Repackaged Idea: Pay Every American To Reduce Their Hotcoldwetdry Emissions

This really isn’t anything new, it’s just being repackaged in a way to make Americans say “free money? Cool!”

Let’s pay every American to reduce emissions

As alarm over climate change rises, the idea of a “Green New Deal” is growing in popularity, including among candidates for the Democratic presidential nomination. But most of the candidates have been notably skittish about discussing a price on carbon, the climate policy widely advocated by economists as the best way to encourage the investment, innovation, and infrastructure needed for a transition to clean energy.

That’s because there is one big problem with putting a price on carbon: It will raise the prices of gasoline, electricity and everything else that’s made or distributed using fossil fuels. The impact on household budgets will be highly visible, especially if the price is steep enough to make a significant dent in the country’s carbon emissions. Critics rightly note that consumers will be unhappy. And unhappy consumers make for unwilling politicians.

(snip through the old ideas of straight carbon tax schemes)

But there’s another idea that offers a solution to the carbon price conundrum — a carbon dividend that gets sent back to taxpayers.

A version of such a dividend is already in place in Alaska, and to grasp how carbon dividends would work, it’s worth recalling its history. The idea originated with an ex-Marine pilot by the name of Jay Hammond who settled after World War II in a small Alaskan community on the windswept coast of the Bering Sea, the world’s richest fishing grounds for sockeye salmon. There he was struck by the stark contrast between the offshore wealth scooped up by commercial fishing fleets and the onshore poverty of local residents, who lived without basic amenities such as indoor plumbing, electricity, phone service or a high school. The fishery was a natural asset that rightly belonged to the community, Hammond thought, so why shouldn’t benefits from its use accrue to everyone?

When Hammond was elected to the state Legislature in the 1960s, he proposed a remedy: let local governments collect a tax on the fish harvested in their waters and use this money to pay cash dividends to local residents. This would lift local incomes, and thereby strengthen the local tax base, too, yielding more revenue for public goods and services. His effort faltered, but when Hammond was elected Alaska’s governor in 1974 he applied the same logic to an even bigger natural asset: the newly discovered oil on Alaska’s North Slope and extended it statewide. This time he succeeded.

There’s one hell of a difference between the carbon dividend scheme and what became the Alaskan Permanent Fund: taxing the fish (and now oil) didn’t artificially skyrocket the cost of living for citizens nor take money out of their pockets, or leave them dependent on “refunds” from government for the money that government already cost them.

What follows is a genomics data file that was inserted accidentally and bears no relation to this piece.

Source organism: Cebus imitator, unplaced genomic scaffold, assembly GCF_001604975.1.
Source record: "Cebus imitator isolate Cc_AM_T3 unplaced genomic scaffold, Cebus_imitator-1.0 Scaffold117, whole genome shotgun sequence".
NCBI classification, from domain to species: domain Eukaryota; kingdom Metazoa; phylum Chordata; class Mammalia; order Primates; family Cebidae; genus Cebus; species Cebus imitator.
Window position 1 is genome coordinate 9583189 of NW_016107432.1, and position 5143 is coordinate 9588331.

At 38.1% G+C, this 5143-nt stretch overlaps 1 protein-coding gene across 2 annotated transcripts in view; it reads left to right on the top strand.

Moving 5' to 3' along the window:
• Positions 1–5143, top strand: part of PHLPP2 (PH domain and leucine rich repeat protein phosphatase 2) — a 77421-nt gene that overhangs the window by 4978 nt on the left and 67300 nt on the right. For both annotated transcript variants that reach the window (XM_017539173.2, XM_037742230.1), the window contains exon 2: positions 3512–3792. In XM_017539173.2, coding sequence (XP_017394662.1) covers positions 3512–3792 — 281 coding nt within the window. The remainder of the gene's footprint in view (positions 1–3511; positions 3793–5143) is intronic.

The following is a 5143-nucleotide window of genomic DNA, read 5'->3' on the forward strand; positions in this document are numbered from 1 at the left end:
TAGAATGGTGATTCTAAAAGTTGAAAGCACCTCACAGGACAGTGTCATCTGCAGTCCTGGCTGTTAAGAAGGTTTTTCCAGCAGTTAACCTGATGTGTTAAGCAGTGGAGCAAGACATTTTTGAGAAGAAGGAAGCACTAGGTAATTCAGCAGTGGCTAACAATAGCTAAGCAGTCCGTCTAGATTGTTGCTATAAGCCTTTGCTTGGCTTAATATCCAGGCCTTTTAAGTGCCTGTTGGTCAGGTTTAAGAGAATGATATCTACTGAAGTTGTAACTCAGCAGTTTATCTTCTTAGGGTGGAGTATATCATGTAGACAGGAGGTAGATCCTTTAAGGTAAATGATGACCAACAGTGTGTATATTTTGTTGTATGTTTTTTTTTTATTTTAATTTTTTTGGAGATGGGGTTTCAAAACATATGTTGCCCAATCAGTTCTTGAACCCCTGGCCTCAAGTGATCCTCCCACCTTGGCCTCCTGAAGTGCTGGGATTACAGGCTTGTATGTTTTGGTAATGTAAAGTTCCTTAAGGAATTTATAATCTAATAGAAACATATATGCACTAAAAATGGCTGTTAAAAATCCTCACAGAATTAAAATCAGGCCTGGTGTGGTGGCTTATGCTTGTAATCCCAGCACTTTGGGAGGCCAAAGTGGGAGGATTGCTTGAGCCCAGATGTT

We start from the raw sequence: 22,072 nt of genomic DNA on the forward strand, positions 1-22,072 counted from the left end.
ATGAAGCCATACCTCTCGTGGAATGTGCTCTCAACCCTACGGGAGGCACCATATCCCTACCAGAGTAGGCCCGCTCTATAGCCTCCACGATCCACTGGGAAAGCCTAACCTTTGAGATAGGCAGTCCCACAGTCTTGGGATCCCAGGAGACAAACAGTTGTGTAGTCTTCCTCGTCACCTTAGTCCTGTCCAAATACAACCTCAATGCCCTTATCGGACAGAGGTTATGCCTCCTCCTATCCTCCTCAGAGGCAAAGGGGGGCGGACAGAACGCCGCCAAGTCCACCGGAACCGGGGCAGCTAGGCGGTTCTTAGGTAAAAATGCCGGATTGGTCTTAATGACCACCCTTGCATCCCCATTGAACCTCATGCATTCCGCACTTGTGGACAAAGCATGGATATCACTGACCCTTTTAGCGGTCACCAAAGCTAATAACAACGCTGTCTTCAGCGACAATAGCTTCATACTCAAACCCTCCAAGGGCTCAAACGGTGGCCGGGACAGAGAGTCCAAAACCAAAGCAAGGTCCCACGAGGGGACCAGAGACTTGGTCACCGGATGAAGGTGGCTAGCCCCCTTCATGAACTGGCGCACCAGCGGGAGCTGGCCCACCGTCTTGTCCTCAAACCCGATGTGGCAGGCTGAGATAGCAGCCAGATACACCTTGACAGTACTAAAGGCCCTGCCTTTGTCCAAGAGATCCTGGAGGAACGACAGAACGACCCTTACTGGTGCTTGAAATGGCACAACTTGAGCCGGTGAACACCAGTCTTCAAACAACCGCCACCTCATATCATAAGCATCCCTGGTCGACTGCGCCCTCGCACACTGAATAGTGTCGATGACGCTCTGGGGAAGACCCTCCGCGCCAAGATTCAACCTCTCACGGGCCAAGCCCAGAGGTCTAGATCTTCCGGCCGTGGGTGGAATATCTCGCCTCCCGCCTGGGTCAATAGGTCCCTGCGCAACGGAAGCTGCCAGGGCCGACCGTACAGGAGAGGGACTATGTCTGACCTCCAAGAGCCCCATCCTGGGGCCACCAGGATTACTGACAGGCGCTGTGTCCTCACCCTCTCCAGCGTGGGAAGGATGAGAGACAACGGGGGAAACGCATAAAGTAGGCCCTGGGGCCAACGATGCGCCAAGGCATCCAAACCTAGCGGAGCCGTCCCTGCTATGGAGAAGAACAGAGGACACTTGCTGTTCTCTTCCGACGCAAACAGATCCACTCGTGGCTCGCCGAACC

Carbon dividends apply the same idea to parking fossil carbon in the atmosphere. Everyone who consumes less-than-average amounts of carbon comes out ahead, receiving more in dividends than they pay in higher prices. This includes the vast majority of low-income households, since they consume less-than-average amounts of just about everything, including fossil fuels. Most middle-class households break even or come out a bit ahead. Upper-income households, especially the “one-percenters” with outsized carbon footprints from lifestyles that include larger homes and more jet travel, pay more in higher prices than they receive in dividends, but they can afford it. And of course, everyone benefits from cleaner air and a more stable climate.

So, basically, this is just making the poor even more dependent on government, and there’s the inherent threat to the poor, and to the middle class, that if they do not cooperate and be good little comrades the money will go away. Further, this is all a lie, because the carbon dividend schemes usually talk about refunding 4/5ths of what it costs citizens, because Government needs operating cash, and, otherwise, the good little comrades will refuse to keep their carbon footprints low.

Carbon dividends are emerging as the political sweet spot for a future bipartisan agreement in Washington. If and when lawmakers get serious about tackling climate change, the best route out of partisan stalemate may well be a carbon dividend. Treating natural assets as universal property that belongs equally to all, and rewarding everyone for using that asset wisely, is an approach that can unite environmentalists and free-marketeers, Democrats and Republicans, on a solution to what is arguably our most urgent national challenge.

People in Canada are now learning the problems with this scheme, and realizing it’s just more of the old in new packaging. Their cost of living is going up up up. Go ahead and push this, Warmists. See how it goes.

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2 Responses to “Repackaged Idea: Pay Every American To Reduce Their Hotcoldwetdry Emissions”

  1. samoore says:

    The Oregon Dems wanted to set up a “Cap & trade & Dividend” scheme in the last session.

    You could get a “dividend” of “up to $1000”, but that wouldn’t be in the form of a check. Rather, it would be a “tax credit” applied to your Adjusted Gross Income.
    According to the most recent Oregon tax tables, lowering your AGI by $1000 reduces your income tax by $60.

    But it’s a $1000 dividend!

  2. Bill589 says:

    Socialists have always spent much of their time seeking new titles for their beliefs, because the old versions so quickly become outdated and discredited. – Margaret Thatcher

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